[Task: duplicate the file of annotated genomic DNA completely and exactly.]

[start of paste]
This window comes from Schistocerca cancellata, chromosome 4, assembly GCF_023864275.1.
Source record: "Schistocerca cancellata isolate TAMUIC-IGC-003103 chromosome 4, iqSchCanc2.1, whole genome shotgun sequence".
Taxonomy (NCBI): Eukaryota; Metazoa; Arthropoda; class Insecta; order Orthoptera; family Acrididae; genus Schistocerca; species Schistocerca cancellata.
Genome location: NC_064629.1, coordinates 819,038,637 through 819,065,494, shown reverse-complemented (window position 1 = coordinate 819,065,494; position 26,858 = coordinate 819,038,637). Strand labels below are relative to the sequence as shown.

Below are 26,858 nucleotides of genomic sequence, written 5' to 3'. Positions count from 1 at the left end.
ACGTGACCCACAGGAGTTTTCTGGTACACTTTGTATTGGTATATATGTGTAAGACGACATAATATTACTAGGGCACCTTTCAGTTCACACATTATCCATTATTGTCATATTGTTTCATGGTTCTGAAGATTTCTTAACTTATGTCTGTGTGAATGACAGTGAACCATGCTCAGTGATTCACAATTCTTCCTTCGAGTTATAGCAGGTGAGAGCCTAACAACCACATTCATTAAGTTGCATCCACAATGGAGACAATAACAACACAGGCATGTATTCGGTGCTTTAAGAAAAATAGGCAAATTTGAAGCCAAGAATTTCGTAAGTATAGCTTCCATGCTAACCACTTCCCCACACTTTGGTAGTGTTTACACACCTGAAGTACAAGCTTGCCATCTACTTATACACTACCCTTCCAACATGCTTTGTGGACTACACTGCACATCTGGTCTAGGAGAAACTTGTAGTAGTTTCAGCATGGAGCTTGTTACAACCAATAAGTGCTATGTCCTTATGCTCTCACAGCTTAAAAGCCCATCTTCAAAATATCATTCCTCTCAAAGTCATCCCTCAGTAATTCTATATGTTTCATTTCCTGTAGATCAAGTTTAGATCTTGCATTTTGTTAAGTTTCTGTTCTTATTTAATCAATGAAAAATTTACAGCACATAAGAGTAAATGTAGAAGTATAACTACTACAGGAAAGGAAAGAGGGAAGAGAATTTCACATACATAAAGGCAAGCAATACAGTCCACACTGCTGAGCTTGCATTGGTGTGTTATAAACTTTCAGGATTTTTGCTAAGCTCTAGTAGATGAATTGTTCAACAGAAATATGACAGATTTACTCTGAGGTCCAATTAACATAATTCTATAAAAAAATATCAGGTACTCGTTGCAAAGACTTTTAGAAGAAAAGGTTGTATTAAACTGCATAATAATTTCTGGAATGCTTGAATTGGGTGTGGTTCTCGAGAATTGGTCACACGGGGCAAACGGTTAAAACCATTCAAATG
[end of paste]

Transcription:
This window comes from Schistocerca cancellata, chromosome 4, assembly GCF_023864275.1.
Source record: "Schistocerca cancellata isolate TAMUIC-IGC-003103 chromosome 4, iqSchCanc2.1, whole genome shotgun sequence".
Taxonomy (NCBI): Eukaryota; Metazoa; Arthropoda; class Insecta; order Orthoptera; family Acrididae; genus Schistocerca; species Schistocerca cancellata.
Genome location: NC_064629.1, coordinates 819,038,637 through 819,065,494, shown reverse-complemented (window position 1 = coordinate 819,065,494; position 26,858 = coordinate 819,038,637). Strand labels below are relative to the sequence as shown.

Below are 26,858 nucleotides of genomic sequence, written 5' to 3'. Positions count from 1 at the left end.
ACGTGACCCACAGGAGTTTTCTGGTACACTTTGTATTGGTATATATGTGTAAGACGACATAATATTACTAGGGCACCTTTCAGTTCACACATTATCCATTATTGTCATATTGTTTCATGGTTCTGAAGATTTCTTAACTTATGTCTGTGTGAATGACAGTGAACCATGCTCAGTGATTCACAATTCTTCCTTCGAGTTATAGCAGGTGAGAGCCTAACAACCACATTCATTAAGTTGCATCCACAATGGAGACAATAACAACACAGGCATGTATTCGGTGCTTTAAGAAAAATAGGCAAATTTGAAGCCAAGAATTTCGTAAGTATAGCTTCCATGCTAACCACTTCCCCACACTTTGGTAGTGTTTACACACCTGAAGTACAAGCTTGCCATCTACTTATACACTACCCTTCCAACATGCTTTGTGGACTACACTGCACATCTGGTCTAGGAGAAACTTGTAGTAGTTTCAGCATGGAGCTTGTTACAACCAATAAGTGCTATGTCCTTATGCTCTCACAGCTTAAAAGCCCATCTTCAAAATATCATTCCTCTCAAAGTCATCCCTCAGTAATTCTATATGTTTCATTTCCTGTAGATCAAGTTTAGATCTTGCATTTTGTTAAGTTTCTGTTCTTATTTAATCAATGAAAAATTTACAGCACATAAGAGTAAATGTAGAAGTATAACTACTACAGGAAAGGAAAGAGGGAAGAGAATTTCACATACATAAAGGCAAGCAATACAGTCCACACTGCTGAGCTTGCATTGGTGTGTTATAAACTTTCAGGATTTTTGCTAAGCTCTAGTAGATGAATTGTTCAACAGAAATATGACAGATTTACTCTGAGGTCCAATTAACATAATTCTATAAAAAAATATCAGGTACTCGTTGCAAAGACTTTTAGAAGAAAAGGTTGTATTAAACTGCATAATAATTTCTGGAATGCTTGAATTGGGTGTGGTTCTCGAGAATTGGTCACACGGGGCAAACGGTTAAAACCATTCAAATG